Harold (Rick) Pillsbury, MD, President-Elect of the Triological Society, has been predicting for 10 years that there would be a need to hire people to help extend otolaryngology practices—in other words, physician assistants (PAs) and nurse practitioners (NPs). “I was right. That makes me the soothsayer here,” he joked.
Explore this issue:March 2007
But needing to extend the provision of care, he will tell you, is no joking matter. Physicians have become increasingly busy and the ability to simultaneously provide quality care, expand one’s patient base, and draw in sufficient revenue is a problem that faces most otolaryngologists. There are definite benefits to adding PAs and NPs to the practice, however, and there are key issues that otolaryngologists should be aware of when hiring them.
Benefits, Risks, and Requirements
Quality was a word Dr. Pillsbury mentioned often when he discussed the benefits of working with PAs and NPs: the quality of time the doctor spends with patients?those who have serious problems and those whose problems are not as intense. If you have “somebody with enough expertise to handle the basic issues that come in and can help you sort those things out and see more patients, you have better quality in every visit,” he said.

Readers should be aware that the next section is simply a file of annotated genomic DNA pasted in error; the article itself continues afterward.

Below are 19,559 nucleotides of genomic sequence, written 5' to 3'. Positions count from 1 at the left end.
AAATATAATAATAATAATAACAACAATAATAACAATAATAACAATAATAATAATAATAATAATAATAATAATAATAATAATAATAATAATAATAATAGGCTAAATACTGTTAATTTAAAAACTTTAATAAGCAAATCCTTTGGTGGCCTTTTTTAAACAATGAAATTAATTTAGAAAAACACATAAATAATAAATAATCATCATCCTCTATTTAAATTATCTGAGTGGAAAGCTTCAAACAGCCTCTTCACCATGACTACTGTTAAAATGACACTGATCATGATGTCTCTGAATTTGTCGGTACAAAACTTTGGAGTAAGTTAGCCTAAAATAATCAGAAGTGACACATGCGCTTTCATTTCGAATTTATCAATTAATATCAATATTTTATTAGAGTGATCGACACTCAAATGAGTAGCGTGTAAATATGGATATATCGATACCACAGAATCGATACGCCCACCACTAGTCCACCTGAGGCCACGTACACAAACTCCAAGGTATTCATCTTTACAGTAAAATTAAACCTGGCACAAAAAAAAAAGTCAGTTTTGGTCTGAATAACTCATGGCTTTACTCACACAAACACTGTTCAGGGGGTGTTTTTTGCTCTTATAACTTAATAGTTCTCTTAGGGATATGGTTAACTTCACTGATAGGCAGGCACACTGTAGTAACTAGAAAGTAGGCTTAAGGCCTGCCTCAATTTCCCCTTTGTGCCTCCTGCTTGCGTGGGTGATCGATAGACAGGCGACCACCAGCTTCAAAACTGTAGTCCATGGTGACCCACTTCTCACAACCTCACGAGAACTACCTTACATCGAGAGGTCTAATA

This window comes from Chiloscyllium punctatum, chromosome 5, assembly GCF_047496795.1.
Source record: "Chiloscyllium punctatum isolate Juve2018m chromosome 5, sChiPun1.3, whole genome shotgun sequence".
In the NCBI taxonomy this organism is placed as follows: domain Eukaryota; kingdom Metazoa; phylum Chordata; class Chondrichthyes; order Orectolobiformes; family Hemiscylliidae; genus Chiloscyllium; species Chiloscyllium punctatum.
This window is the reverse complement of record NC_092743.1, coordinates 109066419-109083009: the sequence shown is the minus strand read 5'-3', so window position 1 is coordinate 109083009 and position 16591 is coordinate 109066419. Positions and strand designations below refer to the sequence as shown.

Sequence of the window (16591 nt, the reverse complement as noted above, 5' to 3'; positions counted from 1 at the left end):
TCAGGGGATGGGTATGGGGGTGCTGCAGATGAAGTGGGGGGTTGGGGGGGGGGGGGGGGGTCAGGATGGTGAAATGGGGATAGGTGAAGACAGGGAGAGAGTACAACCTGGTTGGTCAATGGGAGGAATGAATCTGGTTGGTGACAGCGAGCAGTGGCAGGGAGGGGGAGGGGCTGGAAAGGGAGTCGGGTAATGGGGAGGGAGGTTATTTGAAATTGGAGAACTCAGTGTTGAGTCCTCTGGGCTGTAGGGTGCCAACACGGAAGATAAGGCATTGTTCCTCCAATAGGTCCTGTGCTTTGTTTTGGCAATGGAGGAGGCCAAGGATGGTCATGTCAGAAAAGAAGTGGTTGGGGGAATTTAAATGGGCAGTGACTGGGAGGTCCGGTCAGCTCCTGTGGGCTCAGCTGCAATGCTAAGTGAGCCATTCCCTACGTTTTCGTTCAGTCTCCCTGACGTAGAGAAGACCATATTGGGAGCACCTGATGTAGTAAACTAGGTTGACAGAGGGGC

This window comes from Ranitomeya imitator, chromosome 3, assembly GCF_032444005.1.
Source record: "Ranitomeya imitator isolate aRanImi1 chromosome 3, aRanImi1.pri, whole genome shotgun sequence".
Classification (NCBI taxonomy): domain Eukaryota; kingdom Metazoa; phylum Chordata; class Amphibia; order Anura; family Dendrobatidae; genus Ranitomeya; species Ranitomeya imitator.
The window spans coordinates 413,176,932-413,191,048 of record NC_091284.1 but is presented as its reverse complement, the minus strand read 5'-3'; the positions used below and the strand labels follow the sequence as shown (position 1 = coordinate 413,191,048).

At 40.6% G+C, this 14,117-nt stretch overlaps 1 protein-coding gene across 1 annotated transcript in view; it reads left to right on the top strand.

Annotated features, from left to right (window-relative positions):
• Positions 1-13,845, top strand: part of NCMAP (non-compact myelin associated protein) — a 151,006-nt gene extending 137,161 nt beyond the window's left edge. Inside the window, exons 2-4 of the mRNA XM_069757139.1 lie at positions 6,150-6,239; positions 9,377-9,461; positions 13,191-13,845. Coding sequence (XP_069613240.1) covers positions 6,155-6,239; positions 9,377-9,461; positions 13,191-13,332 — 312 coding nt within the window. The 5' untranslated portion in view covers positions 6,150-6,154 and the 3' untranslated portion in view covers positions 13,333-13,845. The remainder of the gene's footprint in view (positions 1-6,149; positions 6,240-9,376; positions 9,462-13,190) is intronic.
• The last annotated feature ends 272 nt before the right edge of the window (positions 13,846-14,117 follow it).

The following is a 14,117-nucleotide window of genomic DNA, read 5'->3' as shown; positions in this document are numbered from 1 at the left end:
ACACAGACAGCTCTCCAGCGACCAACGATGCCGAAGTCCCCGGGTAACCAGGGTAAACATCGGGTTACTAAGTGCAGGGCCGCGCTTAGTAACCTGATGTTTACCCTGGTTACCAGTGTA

The inherent risks or pitfalls of providing patient care with the help of NPs or PAs pertain to how well these individuals can perform assessments, said Dr. Pillsbury, who is the Thomas J. Dark Distinguished Professor of Otolaryngology–Head and Neck Surgery at the University of North Carolina at Chapel Hill Medical Center. PAs, in particular, may view patient problems from a global perspective as opposed to one specifically honed in otolaryngology practice. “They may be less impressed with some of the symptoms they see than perhaps they ought to be.”
For example, he said, the patient who presents as a little bit dizzy might have an acoustic tumor, an impending stroke, or a number of other diagnoses not exclusively and clearly based on the symptom complex. Other examples are a patient with unilateral tinnitus who might have an acoustic tumor; a patient with a plugged-up nose on one side who might have a cancer; or a child who has had a runny nose on one side for six months who might have an ENT foreign body. Training an ancillary provider to recognize those possibilities “isn’t done overnight,” he said.
Most PAs and NPs are educated with the context of family practice as their primary background. Dr. Pillsbury speculated that if you begin with someone who has a basic level of motivation and talent, training would take six months to a year for them to become facile with the required clinical needs for otolaryngology.